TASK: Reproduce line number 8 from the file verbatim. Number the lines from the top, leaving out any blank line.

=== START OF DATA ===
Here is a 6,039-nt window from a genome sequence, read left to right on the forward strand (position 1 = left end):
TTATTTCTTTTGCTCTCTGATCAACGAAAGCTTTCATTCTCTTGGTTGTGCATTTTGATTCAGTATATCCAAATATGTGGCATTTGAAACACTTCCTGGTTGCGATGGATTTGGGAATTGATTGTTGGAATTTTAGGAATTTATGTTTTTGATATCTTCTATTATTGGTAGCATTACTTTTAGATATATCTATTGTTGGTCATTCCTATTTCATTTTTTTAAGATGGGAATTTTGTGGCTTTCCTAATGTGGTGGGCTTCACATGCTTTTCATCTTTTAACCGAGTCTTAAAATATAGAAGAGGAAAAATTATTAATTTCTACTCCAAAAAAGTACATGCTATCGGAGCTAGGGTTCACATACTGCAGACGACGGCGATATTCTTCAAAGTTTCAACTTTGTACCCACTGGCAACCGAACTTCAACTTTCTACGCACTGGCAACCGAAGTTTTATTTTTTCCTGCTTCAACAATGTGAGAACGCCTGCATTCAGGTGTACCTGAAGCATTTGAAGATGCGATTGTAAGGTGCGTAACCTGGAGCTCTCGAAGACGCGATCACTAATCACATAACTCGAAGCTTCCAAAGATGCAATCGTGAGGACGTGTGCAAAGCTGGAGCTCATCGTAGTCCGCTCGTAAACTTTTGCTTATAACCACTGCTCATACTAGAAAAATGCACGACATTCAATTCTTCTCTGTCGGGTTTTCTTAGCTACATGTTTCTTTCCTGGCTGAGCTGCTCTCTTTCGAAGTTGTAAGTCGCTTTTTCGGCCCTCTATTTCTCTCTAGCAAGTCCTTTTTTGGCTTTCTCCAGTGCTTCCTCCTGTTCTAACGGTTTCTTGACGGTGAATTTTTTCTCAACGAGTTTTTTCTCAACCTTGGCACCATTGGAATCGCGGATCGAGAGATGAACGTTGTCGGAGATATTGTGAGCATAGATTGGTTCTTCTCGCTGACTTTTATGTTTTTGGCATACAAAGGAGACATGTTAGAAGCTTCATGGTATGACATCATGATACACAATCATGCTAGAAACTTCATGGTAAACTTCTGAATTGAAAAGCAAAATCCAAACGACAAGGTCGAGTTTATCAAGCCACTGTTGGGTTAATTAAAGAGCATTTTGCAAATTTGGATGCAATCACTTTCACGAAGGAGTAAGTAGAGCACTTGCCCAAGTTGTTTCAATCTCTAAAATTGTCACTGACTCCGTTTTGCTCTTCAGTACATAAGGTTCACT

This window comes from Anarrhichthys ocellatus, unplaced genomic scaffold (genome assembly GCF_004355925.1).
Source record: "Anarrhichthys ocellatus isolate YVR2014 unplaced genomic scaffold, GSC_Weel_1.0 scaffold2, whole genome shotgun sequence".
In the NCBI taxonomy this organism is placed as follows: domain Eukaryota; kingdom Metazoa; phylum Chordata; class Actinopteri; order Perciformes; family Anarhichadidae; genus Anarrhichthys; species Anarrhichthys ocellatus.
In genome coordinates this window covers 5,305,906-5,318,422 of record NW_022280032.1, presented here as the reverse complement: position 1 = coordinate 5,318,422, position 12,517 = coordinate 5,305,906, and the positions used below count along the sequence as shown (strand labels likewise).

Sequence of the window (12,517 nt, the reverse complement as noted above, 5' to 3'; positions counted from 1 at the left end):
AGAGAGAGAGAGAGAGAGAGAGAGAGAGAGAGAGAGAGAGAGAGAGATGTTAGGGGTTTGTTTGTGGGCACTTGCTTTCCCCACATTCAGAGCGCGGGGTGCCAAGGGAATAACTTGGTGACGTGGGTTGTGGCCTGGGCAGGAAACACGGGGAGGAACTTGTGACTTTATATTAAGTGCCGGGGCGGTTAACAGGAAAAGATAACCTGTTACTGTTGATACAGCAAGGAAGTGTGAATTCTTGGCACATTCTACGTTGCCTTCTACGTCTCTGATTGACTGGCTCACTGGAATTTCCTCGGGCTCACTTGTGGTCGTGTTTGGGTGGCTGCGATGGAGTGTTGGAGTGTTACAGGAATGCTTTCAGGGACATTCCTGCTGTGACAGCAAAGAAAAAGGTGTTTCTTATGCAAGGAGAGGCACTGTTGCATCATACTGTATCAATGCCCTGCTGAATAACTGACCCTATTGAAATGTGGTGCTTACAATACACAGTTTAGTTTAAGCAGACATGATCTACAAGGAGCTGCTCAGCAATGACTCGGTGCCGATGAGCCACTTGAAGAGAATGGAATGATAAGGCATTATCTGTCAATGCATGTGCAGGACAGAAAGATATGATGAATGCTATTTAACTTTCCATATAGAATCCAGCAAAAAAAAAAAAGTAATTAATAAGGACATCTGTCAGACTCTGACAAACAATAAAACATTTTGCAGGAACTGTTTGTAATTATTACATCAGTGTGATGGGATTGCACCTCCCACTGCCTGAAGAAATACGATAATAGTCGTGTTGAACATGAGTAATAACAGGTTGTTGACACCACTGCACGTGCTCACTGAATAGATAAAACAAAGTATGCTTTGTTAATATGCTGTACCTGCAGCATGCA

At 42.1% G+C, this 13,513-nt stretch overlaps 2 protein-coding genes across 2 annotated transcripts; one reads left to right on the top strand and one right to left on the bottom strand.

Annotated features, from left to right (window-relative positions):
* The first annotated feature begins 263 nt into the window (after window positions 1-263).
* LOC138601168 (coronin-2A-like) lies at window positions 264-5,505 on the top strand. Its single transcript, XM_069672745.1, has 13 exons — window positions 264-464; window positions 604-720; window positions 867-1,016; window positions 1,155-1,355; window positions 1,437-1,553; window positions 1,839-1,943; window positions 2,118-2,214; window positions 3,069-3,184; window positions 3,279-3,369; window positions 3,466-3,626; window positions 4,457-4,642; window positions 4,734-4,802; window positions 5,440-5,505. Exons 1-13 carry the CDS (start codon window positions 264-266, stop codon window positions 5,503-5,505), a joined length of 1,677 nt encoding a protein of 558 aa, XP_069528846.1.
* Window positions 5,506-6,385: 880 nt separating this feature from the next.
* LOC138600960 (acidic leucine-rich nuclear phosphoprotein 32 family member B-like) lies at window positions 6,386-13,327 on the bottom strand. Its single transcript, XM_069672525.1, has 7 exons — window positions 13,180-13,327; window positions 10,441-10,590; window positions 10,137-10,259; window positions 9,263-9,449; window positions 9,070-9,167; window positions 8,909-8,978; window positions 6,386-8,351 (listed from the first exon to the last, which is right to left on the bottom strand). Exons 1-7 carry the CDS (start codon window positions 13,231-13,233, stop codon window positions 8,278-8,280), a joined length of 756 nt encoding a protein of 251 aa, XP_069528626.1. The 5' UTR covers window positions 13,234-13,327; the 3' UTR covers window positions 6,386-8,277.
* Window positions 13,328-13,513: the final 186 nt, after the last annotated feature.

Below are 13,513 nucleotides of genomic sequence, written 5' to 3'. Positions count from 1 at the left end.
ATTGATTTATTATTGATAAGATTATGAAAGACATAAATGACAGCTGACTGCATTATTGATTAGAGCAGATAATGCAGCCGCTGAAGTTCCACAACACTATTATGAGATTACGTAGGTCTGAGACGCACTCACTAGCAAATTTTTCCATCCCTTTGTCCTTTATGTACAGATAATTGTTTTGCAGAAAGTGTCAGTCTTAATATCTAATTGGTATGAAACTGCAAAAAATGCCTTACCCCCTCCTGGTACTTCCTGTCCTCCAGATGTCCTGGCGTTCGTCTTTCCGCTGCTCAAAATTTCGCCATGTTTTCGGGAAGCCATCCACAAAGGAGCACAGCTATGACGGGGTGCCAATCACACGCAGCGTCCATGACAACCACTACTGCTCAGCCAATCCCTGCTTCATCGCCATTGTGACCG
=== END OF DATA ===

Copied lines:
AGAGAGAGAGAGAGAGAGAGAGAGAGAGAGAGAGAGAGAGAGAGAGATGTTAGGGGTTTGTTTGTGGGCACTTGCTTTCCCCACATTCAGAGCGCGGGGTGCCAAGGGAATAACTTGGTGACGTGGGTTGTGGCCTGGGCAGGAAACACGGGGAGGAACTTGTGACTTTATATTAAGTGCCGGGGCGGTTAACAGGAAAAGATAACCTGTTACTGTTGATACAGCAAGGAAGTGTGAATTCTTGGCACATTCTACGTTGCCTTCTACGTCTCTGATTGACTGGCTCACTGGAATTTCCTCGGGCTCACTTGTGGTCGTGTTTGGGTGGCTGCGATGGAGTGTTGGAGTGTTACAGGAATGCTTTCAGGGACATTCCTGCTGTGACAGCAAAGAAAAAGGTGTTTCTTATGCAAGGAGAGGCACTGTTGCATCATACTGTATCAATGCCCTGCTGAATAACTGACCCTATTGAAATGTGGTGCTTACAATACACAGTTTAGTTTAAGCAGACATGATCTACAAGGAGCTGCTCAGCAATGACTCGGTGCCGATGAGCCACTTGAAGAGAATGGAATGATAAGGCATTATCTGTCAATGCATGTGCAGGACAGAAAGATATGATGAATGCTATTTAACTTTCCATATAGAATCCAGCAAAAAAAAAAAAGTAATTAATAAGGACATCTGTCAGACTCTGACAAACAATAAAACATTTTGCAGGAACTGTTTGTAATTATTACATCAGTGTGATGGGATTGCACCTCCCACTGCCTGAAGAAATACGATAATAGTCGTGTTGAACATGAGTAATAACAGGTTGTTGACACCACTGCACGTGCTCACTGAATAGATAAAACAAAGTATGCTTTGTTAATATGCTGTACCTGCAGCATGCA